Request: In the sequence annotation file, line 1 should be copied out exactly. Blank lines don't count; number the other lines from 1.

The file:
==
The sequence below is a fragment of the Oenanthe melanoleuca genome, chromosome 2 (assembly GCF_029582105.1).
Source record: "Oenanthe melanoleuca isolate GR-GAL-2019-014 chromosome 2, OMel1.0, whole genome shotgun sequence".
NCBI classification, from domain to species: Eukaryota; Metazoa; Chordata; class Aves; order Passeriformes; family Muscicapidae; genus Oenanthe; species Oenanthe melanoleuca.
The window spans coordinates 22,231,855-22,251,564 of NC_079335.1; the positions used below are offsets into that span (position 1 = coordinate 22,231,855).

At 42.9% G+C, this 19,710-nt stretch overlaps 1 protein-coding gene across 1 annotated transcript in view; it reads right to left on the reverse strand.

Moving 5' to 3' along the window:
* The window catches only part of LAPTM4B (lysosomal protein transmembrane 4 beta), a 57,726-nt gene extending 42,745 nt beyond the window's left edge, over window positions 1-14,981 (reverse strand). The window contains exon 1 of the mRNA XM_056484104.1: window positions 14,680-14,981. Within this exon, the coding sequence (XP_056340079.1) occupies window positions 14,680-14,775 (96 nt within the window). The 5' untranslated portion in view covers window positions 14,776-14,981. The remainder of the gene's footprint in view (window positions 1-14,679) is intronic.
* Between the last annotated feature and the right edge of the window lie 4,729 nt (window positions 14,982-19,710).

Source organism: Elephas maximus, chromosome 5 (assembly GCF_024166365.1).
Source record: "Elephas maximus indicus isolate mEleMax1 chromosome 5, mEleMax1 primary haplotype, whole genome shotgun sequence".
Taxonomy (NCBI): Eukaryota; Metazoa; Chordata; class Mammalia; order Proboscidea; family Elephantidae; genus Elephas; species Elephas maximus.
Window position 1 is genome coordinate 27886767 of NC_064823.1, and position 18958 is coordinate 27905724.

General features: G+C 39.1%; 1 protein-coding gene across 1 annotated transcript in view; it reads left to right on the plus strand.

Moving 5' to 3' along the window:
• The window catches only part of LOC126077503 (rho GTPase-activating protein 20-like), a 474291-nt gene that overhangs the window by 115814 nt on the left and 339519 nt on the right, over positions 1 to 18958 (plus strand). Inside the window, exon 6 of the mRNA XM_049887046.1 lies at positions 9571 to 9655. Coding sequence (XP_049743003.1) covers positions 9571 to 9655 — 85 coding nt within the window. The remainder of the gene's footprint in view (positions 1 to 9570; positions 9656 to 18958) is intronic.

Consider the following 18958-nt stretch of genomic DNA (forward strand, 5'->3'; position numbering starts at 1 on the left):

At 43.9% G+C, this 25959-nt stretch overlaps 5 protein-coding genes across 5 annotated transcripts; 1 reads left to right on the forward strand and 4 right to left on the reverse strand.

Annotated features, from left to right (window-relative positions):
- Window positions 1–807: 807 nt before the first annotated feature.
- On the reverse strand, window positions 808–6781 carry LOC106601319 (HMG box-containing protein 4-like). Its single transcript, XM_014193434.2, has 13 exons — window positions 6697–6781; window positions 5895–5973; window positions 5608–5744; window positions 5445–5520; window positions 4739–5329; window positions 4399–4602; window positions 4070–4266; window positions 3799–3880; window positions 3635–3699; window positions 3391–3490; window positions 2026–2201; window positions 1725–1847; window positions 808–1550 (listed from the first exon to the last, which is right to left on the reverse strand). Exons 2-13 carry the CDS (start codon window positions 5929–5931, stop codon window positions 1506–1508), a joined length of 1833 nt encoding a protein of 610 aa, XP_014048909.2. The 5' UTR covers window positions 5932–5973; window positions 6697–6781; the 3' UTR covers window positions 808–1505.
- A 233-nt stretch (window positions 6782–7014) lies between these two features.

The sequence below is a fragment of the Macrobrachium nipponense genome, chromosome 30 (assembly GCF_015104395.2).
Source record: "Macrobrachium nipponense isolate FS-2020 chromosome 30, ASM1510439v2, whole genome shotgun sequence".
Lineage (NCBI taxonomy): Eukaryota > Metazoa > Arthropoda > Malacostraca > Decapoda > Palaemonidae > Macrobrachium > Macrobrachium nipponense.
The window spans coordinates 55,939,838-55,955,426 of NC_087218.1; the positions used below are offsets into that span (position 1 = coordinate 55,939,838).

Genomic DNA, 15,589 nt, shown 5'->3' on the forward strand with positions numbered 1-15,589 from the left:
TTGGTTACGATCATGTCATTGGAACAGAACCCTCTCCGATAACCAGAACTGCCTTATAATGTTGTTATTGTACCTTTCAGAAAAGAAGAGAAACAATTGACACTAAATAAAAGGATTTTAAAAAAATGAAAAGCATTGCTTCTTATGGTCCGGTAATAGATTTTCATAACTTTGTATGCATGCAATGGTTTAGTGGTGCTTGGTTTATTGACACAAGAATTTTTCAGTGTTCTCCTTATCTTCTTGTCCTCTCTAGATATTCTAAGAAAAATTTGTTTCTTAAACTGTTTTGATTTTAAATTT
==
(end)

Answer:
The sequence below is a fragment of the Oenanthe melanoleuca genome, chromosome 2 (assembly GCF_029582105.1).